There have been more sexual harassment lawsuits against employers over the last several years as this misconduct became publicized. But nondisclosure clauses and forced arbitration agreements allow this problem to continue in many cases by compelling victims to remain silent.
Employment law for employees was strengthened with two federal laws addressing nondisclosure agreements and arbitration, which allowed sexual harassment and abuse to continue in the workplace. Another law addressing this issue was recently passed and is expected to be signed into law.
First, the 2017 Tax Cuts and Jobs Act amended the Internal Revenue Code concerning tax deductions for money paid to settle sexual harassment or abuse claims. An employer who claims a tax deduction for the costs of settling these claims may not include a nondisclosure agreement into the settlement.
The Ending Forced Arbitration of Sexual Assault and Harassment Act, enacted in 2021, allows employees to sue employers for sexual harassment or sexual abuse claims even if they signed an agreement requiring private arbitration of these claims. Employees may also bring class action lawsuits for sexual abuse and harassment claims even if they previously waived their right to bring these claims.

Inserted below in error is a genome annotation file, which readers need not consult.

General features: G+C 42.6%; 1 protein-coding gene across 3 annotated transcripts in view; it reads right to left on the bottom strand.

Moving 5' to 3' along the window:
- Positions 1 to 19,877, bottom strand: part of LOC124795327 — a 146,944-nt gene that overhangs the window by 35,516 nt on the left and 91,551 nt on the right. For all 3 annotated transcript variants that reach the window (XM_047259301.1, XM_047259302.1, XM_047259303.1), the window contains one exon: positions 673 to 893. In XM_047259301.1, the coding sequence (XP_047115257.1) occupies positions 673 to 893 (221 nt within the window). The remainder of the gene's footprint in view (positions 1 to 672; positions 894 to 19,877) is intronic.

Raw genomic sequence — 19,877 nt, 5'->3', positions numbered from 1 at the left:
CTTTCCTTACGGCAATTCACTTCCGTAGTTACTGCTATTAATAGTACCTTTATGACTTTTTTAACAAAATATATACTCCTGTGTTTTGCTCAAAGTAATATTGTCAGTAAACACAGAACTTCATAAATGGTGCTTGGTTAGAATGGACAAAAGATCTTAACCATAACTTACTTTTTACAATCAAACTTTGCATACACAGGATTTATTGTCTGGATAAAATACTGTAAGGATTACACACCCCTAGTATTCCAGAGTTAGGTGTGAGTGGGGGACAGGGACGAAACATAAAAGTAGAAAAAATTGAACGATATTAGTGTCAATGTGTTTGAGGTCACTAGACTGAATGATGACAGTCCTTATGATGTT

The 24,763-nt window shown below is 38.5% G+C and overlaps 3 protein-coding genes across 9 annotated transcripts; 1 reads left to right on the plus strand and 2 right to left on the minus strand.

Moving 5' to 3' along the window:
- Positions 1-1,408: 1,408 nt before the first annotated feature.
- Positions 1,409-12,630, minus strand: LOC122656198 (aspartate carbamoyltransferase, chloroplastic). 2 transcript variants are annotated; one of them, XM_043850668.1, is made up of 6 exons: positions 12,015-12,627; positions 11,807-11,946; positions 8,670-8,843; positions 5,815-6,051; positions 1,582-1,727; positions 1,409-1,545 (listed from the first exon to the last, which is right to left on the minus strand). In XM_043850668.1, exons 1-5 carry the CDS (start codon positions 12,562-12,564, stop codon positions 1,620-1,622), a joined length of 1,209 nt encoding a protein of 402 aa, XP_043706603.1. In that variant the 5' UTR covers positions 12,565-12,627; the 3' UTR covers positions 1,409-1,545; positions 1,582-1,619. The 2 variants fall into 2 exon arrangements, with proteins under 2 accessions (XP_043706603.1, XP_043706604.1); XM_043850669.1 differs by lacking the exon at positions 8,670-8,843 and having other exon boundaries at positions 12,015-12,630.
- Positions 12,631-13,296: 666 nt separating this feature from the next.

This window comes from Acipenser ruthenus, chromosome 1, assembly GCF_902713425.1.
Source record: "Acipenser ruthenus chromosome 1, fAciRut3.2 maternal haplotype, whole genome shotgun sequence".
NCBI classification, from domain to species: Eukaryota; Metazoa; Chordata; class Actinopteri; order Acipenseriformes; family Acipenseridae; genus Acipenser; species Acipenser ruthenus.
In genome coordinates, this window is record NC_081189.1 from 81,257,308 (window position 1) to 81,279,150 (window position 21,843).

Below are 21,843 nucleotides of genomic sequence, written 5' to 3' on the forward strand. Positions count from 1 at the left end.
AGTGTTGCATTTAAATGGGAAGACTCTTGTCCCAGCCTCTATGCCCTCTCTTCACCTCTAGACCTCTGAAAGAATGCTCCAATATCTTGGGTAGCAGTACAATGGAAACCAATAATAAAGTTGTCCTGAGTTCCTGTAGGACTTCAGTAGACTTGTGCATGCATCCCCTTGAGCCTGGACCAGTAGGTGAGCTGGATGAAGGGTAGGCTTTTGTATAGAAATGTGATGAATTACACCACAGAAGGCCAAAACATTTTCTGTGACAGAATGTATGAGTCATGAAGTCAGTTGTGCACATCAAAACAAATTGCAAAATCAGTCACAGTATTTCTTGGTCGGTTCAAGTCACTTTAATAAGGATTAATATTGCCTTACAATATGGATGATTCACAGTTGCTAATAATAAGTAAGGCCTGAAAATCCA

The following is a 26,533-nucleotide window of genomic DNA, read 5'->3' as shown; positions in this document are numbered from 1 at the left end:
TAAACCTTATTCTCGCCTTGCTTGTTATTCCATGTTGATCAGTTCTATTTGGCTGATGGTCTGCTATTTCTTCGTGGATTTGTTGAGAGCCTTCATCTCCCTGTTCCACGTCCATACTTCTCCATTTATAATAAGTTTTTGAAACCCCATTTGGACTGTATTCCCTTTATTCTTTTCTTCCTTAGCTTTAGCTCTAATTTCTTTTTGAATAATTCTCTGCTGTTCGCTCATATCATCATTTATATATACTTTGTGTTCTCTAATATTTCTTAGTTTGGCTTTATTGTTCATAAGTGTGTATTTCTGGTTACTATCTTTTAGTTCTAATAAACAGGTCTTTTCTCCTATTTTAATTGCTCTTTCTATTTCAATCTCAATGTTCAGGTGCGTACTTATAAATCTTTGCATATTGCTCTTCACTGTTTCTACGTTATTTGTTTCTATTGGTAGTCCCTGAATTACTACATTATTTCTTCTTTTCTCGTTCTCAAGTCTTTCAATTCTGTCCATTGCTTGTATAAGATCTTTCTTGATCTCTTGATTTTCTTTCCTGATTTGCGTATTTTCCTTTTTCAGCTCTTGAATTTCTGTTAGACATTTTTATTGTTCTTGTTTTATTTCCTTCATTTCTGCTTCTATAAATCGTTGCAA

Speak Out Act
Congress passed a law in November, the Speak Out Act, which is awaiting presidential signature. It will prohibit enforcement of pre-dispute nondisclosure or non-disparagement agreements regarding sexual assault or harassment allegations. It covers agreements entered before harassment or abuse claims are made.
A dispute under the SOA is defined as a lawsuit or charged filed with an administrative agency such as the U.S. Equal Opportunity Commission. A dispute may also include an attorney sending an employer a demand letter on their client’s behalf after alleged workplace sexual harassment.
The SOA does not cover agreements entered after sexual harassment or abuse charges are made. Nonetheless, it addresses the unequal bargaining position between new employees and their employers and eliminates contract restrictions that can impact those employees’ legal rights later.
Victims of workplace sexual abuse or harassment can seek assistance on pursuing compensation and other legal relief. An attorney can advise them on their options and pursue their rights.